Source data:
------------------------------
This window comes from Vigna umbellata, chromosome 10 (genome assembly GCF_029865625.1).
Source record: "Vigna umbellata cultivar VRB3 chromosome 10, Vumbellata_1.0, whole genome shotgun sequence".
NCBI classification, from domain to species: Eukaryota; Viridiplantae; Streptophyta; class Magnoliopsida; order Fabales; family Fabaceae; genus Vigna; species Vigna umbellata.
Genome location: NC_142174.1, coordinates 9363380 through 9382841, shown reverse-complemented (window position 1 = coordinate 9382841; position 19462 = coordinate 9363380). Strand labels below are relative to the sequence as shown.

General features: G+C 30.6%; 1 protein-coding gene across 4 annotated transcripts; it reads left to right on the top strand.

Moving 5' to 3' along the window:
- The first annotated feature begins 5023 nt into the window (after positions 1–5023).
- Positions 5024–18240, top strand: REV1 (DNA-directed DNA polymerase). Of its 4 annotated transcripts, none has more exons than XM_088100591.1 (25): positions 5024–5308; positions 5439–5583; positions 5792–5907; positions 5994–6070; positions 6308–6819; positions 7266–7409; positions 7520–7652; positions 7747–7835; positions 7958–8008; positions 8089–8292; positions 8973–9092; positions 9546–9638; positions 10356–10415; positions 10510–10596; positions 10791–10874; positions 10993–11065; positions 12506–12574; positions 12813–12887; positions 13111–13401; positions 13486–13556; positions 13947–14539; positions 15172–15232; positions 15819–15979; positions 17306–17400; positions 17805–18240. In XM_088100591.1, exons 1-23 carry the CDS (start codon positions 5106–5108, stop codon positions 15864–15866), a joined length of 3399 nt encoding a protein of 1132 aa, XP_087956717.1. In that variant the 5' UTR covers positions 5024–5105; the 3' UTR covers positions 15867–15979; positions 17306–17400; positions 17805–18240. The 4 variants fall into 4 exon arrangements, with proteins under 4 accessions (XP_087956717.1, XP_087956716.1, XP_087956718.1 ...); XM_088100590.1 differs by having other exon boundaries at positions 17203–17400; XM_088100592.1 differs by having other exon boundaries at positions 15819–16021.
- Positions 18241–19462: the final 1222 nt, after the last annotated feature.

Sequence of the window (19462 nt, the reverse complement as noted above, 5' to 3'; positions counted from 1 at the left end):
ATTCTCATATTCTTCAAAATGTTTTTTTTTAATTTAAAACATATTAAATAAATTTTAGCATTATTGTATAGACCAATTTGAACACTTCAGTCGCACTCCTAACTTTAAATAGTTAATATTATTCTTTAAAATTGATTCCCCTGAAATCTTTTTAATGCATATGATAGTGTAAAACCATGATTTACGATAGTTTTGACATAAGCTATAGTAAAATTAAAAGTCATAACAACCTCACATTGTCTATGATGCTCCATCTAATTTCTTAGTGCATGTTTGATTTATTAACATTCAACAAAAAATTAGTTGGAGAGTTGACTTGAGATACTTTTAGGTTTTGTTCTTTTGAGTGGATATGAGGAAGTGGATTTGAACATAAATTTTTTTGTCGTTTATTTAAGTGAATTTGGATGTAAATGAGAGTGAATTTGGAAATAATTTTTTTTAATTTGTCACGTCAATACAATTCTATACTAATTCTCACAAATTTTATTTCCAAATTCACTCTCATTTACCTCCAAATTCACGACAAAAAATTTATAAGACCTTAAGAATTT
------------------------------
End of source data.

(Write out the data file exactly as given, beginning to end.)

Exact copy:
This window comes from Vigna umbellata, chromosome 10 (genome assembly GCF_029865625.1).
Source record: "Vigna umbellata cultivar VRB3 chromosome 10, Vumbellata_1.0, whole genome shotgun sequence".
NCBI classification, from domain to species: Eukaryota; Viridiplantae; Streptophyta; class Magnoliopsida; order Fabales; family Fabaceae; genus Vigna; species Vigna umbellata.
Genome location: NC_142174.1, coordinates 9363380 through 9382841, shown reverse-complemented (window position 1 = coordinate 9382841; position 19462 = coordinate 9363380). Strand labels below are relative to the sequence as shown.

General features: G+C 30.6%; 1 protein-coding gene across 4 annotated transcripts; it reads left to right on the top strand.

Moving 5' to 3' along the window:
- The first annotated feature begins 5023 nt into the window (after positions 1–5023).
- Positions 5024–18240, top strand: REV1 (DNA-directed DNA polymerase). Of its 4 annotated transcripts, none has more exons than XM_088100591.1 (25): positions 5024–5308; positions 5439–5583; positions 5792–5907; positions 5994–6070; positions 6308–6819; positions 7266–7409; positions 7520–7652; positions 7747–7835; positions 7958–8008; positions 8089–8292; positions 8973–9092; positions 9546–9638; positions 10356–10415; positions 10510–10596; positions 10791–10874; positions 10993–11065; positions 12506–12574; positions 12813–12887; positions 13111–13401; positions 13486–13556; positions 13947–14539; positions 15172–15232; positions 15819–15979; positions 17306–17400; positions 17805–18240. In XM_088100591.1, exons 1-23 carry the CDS (start codon positions 5106–5108, stop codon positions 15864–15866), a joined length of 3399 nt encoding a protein of 1132 aa, XP_087956717.1. In that variant the 5' UTR covers positions 5024–5105; the 3' UTR covers positions 15867–15979; positions 17306–17400; positions 17805–18240. The 4 variants fall into 4 exon arrangements, with proteins under 4 accessions (XP_087956717.1, XP_087956716.1, XP_087956718.1 ...); XM_088100590.1 differs by having other exon boundaries at positions 17203–17400; XM_088100592.1 differs by having other exon boundaries at positions 15819–16021.
- Positions 18241–19462: the final 1222 nt, after the last annotated feature.

Sequence of the window (19462 nt, the reverse complement as noted above, 5' to 3'; positions counted from 1 at the left end):
ATTCTCATATTCTTCAAAATGTTTTTTTTTAATTTAAAACATATTAAATAAATTTTAGCATTATTGTATAGACCAATTTGAACACTTCAGTCGCACTCCTAACTTTAAATAGTTAATATTATTCTTTAAAATTGATTCCCCTGAAATCTTTTTAATGCATATGATAGTGTAAAACCATGATTTACGATAGTTTTGACATAAGCTATAGTAAAATTAAAAGTCATAACAACCTCACATTGTCTATGATGCTCCATCTAATTTCTTAGTGCATGTTTGATTTATTAACATTCAACAAAAAATTAGTTGGAGAGTTGACTTGAGATACTTTTAGGTTTTGTTCTTTTGAGTGGATATGAGGAAGTGGATTTGAACATAAATTTTTTTGTCGTTTATTTAAGTGAATTTGGATGTAAATGAGAGTGAATTTGGAAATAATTTTTTTTAATTTGTCACGTCAATACAATTCTATACTAATTCTCACAAATTTTATTTCCAAATTCACTCTCATTTACCTCCAAATTCACGACAAAAAATTTATAAGACCTTAAGAATTT